woman holding blueberries in her handsOrganic foods are better for the Earth and for us.Photo by andrew welch on Unsplash

Goal: Eat more organic/humanely raised food

Tip: Utilize the “dirty dozen” and “clean 15” lists to prioritize

Many people choose organic because they want to avoid pesticides and other potentially harmful chemicals. Organic food is also better for the planet, and according to the Mayo Clinic, studies have shown that organic produce is higher in certain nutrients.

Most people don’t buy everything organic, but there are some foods that should take priority over others. Each year, researchers from the Environmental Working Group (EWG) analyze thousands of samples of dozens of fruits and vegetables. From this data, they create a list of the “Dirty Dozen” and “Clean 15” fruits and vegetables, indicating what produce has the most and least pesticide residue. These lists give people a good place to start focusing their transition to more organic foods.

To make organic eating even simpler, you can shop O Organics® at your local Albertsons or Safeway stores. The O Organics brand offers a wide range of affordable USDA-certified organic products in every aisle. If you’re focusing on fresh foods, O Organics produce is always grown without synthetic pesticides, is farmed to conserve biodiversity, and is always non-GMO. All animal-based O Organics products are certified humane as well. Even switching part of your grocery list to organic can make a positive impact on the planet and the people you feed.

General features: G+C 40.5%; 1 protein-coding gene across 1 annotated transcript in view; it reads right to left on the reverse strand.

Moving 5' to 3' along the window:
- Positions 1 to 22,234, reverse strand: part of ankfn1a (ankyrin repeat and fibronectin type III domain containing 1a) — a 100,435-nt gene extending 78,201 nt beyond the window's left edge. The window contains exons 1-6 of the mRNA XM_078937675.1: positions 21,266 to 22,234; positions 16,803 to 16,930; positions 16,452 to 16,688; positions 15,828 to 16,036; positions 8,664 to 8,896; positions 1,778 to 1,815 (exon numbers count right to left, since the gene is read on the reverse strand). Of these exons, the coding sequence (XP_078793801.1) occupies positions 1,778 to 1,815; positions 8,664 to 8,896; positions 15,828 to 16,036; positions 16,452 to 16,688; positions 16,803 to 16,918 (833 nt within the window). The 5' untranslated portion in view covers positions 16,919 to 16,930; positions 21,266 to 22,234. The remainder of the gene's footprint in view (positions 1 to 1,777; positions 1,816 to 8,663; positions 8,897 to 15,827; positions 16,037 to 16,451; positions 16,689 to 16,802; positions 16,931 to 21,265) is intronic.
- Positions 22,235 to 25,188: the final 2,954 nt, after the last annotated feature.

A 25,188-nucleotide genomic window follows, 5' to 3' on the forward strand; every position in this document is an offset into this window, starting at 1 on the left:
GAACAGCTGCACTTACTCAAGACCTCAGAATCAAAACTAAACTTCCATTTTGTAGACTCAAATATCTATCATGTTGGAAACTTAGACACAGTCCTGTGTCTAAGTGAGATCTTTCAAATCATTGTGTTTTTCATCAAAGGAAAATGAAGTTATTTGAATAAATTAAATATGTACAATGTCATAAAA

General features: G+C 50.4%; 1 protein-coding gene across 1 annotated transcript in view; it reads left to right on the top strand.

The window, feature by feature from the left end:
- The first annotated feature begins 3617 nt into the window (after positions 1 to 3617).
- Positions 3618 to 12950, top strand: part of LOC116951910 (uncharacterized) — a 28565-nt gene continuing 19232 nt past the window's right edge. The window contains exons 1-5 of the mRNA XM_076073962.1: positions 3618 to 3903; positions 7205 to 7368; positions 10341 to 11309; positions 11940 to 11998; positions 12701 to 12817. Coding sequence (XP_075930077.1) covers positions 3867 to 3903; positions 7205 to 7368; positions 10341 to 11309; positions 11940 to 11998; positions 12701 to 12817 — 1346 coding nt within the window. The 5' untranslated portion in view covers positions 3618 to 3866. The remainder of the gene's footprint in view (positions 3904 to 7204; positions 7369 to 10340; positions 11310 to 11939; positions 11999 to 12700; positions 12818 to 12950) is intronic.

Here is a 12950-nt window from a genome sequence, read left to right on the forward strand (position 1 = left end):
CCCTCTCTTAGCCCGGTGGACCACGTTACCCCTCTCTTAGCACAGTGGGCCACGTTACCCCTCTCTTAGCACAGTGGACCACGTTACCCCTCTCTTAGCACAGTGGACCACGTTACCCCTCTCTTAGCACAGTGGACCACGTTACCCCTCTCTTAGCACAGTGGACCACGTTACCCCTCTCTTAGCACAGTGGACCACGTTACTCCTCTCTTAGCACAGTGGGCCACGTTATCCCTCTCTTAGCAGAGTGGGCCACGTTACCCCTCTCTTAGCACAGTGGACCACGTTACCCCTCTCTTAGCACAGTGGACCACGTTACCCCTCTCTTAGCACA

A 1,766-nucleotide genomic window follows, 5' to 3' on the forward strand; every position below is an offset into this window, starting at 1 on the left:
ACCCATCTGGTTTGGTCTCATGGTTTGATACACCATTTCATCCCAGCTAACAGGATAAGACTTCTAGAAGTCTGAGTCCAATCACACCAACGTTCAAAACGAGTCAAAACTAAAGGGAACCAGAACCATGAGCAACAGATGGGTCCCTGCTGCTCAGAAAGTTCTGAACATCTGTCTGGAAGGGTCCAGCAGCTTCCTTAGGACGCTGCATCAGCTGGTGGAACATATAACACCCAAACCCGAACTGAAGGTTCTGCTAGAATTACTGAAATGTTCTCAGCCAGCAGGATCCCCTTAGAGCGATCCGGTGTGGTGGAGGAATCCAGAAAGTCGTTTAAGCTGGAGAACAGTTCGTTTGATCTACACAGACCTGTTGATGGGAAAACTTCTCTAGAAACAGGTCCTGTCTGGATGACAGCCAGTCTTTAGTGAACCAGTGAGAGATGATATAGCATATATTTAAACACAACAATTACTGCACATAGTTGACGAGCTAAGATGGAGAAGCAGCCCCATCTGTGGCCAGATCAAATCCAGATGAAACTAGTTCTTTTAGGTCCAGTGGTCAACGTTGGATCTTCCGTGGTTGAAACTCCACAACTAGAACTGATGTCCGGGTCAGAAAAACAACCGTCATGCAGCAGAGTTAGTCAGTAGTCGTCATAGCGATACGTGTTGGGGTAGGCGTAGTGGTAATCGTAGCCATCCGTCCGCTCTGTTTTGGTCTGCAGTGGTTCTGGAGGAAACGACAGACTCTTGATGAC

Healthy eating habits don’t have to be all or nothing, and they don’t have to be complicated. A few simple mindset changes at home and habit changes at the grocery store can make a big difference.

Teacher starts period in front of class, turns into a lesson

Teachers are almost always teaching even when it's not in their lesson plan.

Those that were born to be teachers find teachable moments everywhere and one woman found herself in one of those moments. Though this one was likely just a bit more personal than she probably would've liked.